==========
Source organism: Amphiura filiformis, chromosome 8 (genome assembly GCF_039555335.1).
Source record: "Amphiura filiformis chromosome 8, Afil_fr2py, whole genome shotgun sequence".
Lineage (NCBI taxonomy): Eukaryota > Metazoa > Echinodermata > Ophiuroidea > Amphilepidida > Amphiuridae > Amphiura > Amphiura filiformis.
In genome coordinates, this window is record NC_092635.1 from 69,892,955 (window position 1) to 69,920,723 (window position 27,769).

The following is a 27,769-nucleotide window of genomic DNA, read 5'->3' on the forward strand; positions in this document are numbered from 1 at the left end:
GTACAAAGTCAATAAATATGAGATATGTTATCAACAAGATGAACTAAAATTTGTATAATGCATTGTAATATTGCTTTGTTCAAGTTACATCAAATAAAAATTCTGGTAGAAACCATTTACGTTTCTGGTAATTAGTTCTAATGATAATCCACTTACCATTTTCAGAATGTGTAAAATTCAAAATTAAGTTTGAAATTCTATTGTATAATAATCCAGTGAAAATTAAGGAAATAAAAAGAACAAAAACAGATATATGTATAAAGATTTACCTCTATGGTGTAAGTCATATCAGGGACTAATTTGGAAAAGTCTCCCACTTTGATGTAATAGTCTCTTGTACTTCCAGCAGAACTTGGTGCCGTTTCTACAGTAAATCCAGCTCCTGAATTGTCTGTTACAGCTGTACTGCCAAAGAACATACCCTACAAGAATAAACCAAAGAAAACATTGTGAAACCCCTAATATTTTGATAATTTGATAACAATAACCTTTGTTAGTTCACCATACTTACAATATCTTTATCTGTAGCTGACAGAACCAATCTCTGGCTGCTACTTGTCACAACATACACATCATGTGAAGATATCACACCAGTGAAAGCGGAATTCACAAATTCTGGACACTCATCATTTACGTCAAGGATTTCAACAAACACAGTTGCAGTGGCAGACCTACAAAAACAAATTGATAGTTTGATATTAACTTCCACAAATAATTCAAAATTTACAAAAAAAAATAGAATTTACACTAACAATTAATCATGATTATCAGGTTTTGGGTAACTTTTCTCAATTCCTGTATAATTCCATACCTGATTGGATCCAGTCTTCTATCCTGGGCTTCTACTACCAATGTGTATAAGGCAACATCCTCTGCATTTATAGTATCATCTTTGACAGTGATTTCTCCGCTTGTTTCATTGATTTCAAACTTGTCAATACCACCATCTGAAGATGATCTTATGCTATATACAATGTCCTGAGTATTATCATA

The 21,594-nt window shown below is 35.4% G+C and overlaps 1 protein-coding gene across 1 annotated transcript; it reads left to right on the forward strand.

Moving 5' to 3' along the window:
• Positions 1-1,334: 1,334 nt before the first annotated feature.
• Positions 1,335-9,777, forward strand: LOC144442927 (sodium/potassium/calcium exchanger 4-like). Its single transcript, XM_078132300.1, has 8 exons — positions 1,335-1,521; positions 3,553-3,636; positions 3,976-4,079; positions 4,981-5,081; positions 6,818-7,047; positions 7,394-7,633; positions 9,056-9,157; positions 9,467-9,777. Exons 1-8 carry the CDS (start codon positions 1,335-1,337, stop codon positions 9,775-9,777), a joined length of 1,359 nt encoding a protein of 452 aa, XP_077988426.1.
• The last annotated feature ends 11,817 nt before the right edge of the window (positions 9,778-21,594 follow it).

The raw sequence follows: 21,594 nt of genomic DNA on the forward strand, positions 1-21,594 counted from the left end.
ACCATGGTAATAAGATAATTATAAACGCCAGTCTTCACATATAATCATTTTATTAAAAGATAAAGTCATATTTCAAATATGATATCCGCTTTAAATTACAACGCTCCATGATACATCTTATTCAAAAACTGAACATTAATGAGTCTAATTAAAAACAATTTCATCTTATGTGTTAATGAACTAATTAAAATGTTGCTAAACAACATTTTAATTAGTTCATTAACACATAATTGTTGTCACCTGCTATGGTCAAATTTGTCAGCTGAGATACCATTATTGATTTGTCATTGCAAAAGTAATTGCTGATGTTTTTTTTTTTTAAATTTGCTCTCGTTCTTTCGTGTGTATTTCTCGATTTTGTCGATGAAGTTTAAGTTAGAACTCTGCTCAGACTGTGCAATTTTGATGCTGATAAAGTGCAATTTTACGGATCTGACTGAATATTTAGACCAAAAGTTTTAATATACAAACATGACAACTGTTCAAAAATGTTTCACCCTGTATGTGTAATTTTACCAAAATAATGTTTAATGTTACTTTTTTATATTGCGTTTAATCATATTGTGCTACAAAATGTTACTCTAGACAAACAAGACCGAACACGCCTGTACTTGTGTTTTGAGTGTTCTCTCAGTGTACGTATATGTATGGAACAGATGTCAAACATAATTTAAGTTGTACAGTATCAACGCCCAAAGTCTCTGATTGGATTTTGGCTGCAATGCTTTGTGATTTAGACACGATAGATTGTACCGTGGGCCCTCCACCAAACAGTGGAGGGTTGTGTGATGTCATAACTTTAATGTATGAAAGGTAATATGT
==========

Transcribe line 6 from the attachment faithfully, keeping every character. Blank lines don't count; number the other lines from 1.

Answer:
GTACAAAGTCAATAAATATGAGATATGTTATCAACAAGATGAACTAAAATTTGTATAATGCATTGTAATATTGCTTTGTTCAAGTTACATCAAATAAAAATTCTGGTAGAAACCATTTACGTTTCTGGTAATTAGTTCTAATGATAATCCACTTACCATTTTCAGAATGTGTAAAATTCAAAATTAAGTTTGAAATTCTATTGTATAATAATCCAGTGAAAATTAAGGAAATAAAAAGAACAAAAACAGATATATGTATAAAGATTTACCTCTATGGTGTAAGTCATATCAGGGACTAATTTGGAAAAGTCTCCCACTTTGATGTAATAGTCTCTTGTACTTCCAGCAGAACTTGGTGCCGTTTCTACAGTAAATCCAGCTCCTGAATTGTCTGTTACAGCTGTACTGCCAAAGAACATACCCTACAAGAATAAACCAAAGAAAACATTGTGAAACCCCTAATATTTTGATAATTTGATAACAATAACCTTTGTTAGTTCACCATACTTACAATATCTTTATCTGTAGCTGACAGAACCAATCTCTGGCTGCTACTTGTCACAACATACACATCATGTGAAGATATCACACCAGTGAAAGCGGAATTCACAAATTCTGGACACTCATCATTTACGTCAAGGATTTCAACAAACACAGTTGCAGTGGCAGACCTACAAAAACAAATTGATAGTTTGATATTAACTTCCACAAATAATTCAAAATTTACAAAAAAAAATAGAATTTACACTAACAATTAATCATGATTATCAGGTTTTGGGTAACTTTTCTCAATTCCTGTATAATTCCATACCTGATTGGATCCAGTCTTCTATCCTGGGCTTCTACTACCAATGTGTATAAGGCAACATCCTCTGCATTTATAGTATCATCTTTGACAGTGATTTCTCCGCTTGTTTCATTGATTTCAAACTTGTCAATACCACCATCTGAAGATGATCTTATGCTATATACAATGTCCTGAGTATTATCATA